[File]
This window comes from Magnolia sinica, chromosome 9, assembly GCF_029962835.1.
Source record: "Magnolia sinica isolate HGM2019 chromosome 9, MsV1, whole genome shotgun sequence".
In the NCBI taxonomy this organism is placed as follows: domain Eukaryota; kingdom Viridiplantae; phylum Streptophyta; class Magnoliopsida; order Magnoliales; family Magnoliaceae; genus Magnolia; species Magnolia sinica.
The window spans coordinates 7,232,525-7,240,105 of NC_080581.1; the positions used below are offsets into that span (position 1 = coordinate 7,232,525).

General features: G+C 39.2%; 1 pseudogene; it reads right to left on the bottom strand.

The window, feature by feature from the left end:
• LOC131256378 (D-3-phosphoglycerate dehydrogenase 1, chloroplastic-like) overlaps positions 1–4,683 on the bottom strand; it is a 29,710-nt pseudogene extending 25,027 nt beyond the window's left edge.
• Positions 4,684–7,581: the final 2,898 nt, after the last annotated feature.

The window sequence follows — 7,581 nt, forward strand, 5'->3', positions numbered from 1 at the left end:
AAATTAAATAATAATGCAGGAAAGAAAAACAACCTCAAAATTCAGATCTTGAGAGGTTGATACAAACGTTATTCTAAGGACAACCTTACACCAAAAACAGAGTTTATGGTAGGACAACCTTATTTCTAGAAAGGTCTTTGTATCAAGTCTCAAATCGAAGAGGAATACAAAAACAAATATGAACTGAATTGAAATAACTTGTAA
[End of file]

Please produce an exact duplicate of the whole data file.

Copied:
This window comes from Magnolia sinica, chromosome 9, assembly GCF_029962835.1.
Source record: "Magnolia sinica isolate HGM2019 chromosome 9, MsV1, whole genome shotgun sequence".
In the NCBI taxonomy this organism is placed as follows: domain Eukaryota; kingdom Viridiplantae; phylum Streptophyta; class Magnoliopsida; order Magnoliales; family Magnoliaceae; genus Magnolia; species Magnolia sinica.
The window spans coordinates 7,232,525-7,240,105 of NC_080581.1; the positions used below are offsets into that span (position 1 = coordinate 7,232,525).

General features: G+C 39.2%; 1 pseudogene; it reads right to left on the bottom strand.

The window, feature by feature from the left end:
• LOC131256378 (D-3-phosphoglycerate dehydrogenase 1, chloroplastic-like) overlaps positions 1–4,683 on the bottom strand; it is a 29,710-nt pseudogene extending 25,027 nt beyond the window's left edge.
• Positions 4,684–7,581: the final 2,898 nt, after the last annotated feature.

The window sequence follows — 7,581 nt, forward strand, 5'->3', positions numbered from 1 at the left end:
AAATTAAATAATAATGCAGGAAAGAAAAACAACCTCAAAATTCAGATCTTGAGAGGTTGATACAAACGTTATTCTAAGGACAACCTTACACCAAAAACAGAGTTTATGGTAGGACAACCTTATTTCTAGAAAGGTCTTTGTATCAAGTCTCAAATCGAAGAGGAATACAAAAACAAATATGAACTGAATTGAAATAACTTGTAA